Cross culture is the unspoken issue in many a global collaboration.
When global conglomerates seek out Indian talent to work with them, a lot of attention is focused on quality of work and cost arbitrage. But there is one important aspect that gets left out.
Here’s an example. A large Dutch financial organisation is seeking to outsource its IT business to a large multinational in India. All has gone well into the negotiation and the deal has almost been signed up
Hans: Vikas I am now waiting for the final go ahead from our CFO. Once that comes I need the work to get started almost immediately.
Vikas: Of course, Hans. My provisional transition team is on standby. Say the word and I will have them ready to fly out. Visa formalities are already in proce
ss but we just need the final go ahead. And even if they cannot fly out to Den Hague immediately – we will start remote working out of India till such time as that happens.
Hans: I was also wondering Vikas
Hans: How is the team going to work together?
Vikas: Oh, we have a process in place for that.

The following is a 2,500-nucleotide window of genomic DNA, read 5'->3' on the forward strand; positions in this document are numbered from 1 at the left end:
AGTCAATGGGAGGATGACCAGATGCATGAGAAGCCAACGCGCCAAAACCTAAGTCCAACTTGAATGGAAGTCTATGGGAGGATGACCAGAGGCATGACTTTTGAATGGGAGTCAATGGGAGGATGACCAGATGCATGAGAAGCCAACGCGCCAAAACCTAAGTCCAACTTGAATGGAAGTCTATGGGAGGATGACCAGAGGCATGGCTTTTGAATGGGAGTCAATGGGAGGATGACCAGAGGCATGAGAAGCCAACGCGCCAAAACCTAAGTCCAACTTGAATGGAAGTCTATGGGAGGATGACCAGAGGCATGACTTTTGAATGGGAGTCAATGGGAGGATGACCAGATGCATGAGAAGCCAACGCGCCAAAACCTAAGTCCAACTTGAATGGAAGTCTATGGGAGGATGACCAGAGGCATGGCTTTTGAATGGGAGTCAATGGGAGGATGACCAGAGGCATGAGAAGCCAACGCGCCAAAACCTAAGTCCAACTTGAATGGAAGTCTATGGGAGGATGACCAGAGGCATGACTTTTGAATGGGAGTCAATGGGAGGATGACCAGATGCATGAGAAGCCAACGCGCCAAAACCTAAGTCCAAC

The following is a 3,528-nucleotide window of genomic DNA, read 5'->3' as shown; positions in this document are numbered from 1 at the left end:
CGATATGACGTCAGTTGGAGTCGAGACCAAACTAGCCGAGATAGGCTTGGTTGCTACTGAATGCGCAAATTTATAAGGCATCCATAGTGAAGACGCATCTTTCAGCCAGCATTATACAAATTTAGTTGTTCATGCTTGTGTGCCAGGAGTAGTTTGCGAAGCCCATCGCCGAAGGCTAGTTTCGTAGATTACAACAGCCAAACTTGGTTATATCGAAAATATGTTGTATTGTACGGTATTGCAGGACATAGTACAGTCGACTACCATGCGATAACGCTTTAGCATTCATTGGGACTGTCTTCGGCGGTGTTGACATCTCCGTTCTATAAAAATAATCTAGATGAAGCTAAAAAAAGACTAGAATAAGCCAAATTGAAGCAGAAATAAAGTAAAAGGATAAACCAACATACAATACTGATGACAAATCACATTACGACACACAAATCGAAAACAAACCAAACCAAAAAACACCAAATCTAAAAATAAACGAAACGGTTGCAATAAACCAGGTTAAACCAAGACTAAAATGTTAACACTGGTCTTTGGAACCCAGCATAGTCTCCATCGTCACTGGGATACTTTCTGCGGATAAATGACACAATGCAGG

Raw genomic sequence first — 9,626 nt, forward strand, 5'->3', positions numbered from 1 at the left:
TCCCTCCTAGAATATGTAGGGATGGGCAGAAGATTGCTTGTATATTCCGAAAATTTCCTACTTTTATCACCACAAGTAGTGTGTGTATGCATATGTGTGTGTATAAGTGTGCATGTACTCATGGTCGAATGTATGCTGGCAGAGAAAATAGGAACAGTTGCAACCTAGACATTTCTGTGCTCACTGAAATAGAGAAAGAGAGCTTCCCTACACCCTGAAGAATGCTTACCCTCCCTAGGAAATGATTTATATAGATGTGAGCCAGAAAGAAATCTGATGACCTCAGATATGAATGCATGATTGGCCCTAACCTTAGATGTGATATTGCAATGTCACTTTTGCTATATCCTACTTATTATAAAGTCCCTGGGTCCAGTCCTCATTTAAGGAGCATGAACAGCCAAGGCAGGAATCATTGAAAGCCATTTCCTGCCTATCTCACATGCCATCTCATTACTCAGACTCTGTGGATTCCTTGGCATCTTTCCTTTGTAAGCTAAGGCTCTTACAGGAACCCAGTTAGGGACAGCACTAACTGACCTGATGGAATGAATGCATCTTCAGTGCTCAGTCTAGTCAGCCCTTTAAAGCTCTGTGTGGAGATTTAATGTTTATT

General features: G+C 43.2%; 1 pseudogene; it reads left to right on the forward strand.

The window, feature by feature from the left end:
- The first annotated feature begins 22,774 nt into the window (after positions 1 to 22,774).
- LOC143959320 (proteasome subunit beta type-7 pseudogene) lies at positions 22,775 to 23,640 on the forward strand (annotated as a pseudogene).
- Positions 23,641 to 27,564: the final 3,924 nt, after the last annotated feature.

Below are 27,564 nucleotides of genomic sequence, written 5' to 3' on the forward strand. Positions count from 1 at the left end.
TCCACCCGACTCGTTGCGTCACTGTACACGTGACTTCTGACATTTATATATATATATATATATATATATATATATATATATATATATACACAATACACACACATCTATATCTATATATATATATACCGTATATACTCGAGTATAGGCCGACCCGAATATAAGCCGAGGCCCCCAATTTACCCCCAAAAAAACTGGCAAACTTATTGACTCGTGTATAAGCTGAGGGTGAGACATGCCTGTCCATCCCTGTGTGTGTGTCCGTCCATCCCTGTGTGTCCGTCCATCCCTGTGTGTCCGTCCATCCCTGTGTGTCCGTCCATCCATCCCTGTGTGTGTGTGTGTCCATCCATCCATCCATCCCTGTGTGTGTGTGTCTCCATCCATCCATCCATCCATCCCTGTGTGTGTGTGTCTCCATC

Hans: No I mean, we’ve had cultural issues with Indian teams before. Is there anything we can do to avoid that? It’ll save a lot of time during the transition process. We’ve had delays in projects earlier because of this.
Vikas: Er… Hans… we have a process in place
Hans: Is it not possible to get some kind of a cultural overview?
Vikas: Oh, do you think it’s necessary Hans?
Hans: I absolutely insist. Without it this project will not work.
And there ensues a mad scramble to figure out how to go about getting someone to manage a cross culture training session.
The truth is that not many realise that this is an essential part of winning a deal. When two cultures work together there are bound to be differences. And therefore misunderstandings. And of course, in the workplace this can lead to loss of time, productivity and delays in delivery.
For every successful global project that takes off there are several that are fraught with problems. Large complex multi-million dollar enterprises run into many a road block. But while most large projects go into intense levels of prep, all aimed to making them succeed there is one point that remains unspoken: that of cross culture.
Cross cultural communication issues if not addressed could well be the stumbling block for many an important project. And no longer is language a barrier. I t’s the unspoken and unaddressed manifestations of cultural differences. So why do we let something like this trip up a large enterprise? Because it’s difficult to admit that while we speak the same language we don’t say the same thing. Once you admit it and address it, you can have a team that more than doubles in efficiency! And that’s the simple truth of cross cultural communication!
And yes, if you do want to address the ‘difficult truth’ reach out to us and we’ll make things a bit easier.